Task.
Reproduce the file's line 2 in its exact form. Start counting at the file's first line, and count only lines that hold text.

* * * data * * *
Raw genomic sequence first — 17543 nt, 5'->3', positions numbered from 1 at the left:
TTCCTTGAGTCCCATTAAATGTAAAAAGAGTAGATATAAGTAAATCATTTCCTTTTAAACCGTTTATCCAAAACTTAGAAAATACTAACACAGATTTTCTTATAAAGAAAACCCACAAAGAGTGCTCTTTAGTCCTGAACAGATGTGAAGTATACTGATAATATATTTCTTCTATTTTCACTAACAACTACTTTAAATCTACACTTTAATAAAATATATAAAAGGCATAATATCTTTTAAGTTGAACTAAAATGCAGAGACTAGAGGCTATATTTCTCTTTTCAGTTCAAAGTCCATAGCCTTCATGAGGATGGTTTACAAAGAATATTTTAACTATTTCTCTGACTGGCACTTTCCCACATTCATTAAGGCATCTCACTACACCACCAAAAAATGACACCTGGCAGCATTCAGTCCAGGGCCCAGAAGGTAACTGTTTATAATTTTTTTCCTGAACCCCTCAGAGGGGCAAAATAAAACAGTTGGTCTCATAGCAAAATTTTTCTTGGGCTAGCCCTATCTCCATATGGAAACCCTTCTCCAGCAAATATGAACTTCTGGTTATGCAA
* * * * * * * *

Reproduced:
TTCCTTGAGTCCCATTAAATGTAAAAAGAGTAGATATAAGTAAATCATTTCCTTTTAAACCGTTTATCCAAAACTTAGAAAATACTAACACAGATTTTCTTATAAAGAAAACCCACAAAGAGTGCTCTTTAGTCCTGAACAGATGTGAAGTATACTGATAATATATTTCTTCTATTTTCACTAACAACTACTTTAAATCTACACTTTAATAAAATATATAAAAGGCATAATATCTTTTAAGTTGAACTAAAATGCAGAGACTAGAGGCTATATTTCTCTTTTCAGTTCAAAGTCCATAGCCTTCATGAGGATGGTTTACAAAGAATATTTTAACTATTTCTCTGACTGGCACTTTCCCACATTCATTAAGGCATCTCACTACACCACCAAAAAATGACACCTGGCAGCATTCAGTCCAGGGCCCAGAAGGTAACTGTTTATAATTTTTTTCCTGAACCCCTCAGAGGGGCAAAATAAAACAGTTGGTCTCATAGCAAAATTTTTCTTGGGCTAGCCCTATCTCCATATGGAAACCCTTCTCCAGCAAATATGAACTTCTGGTTATGCAA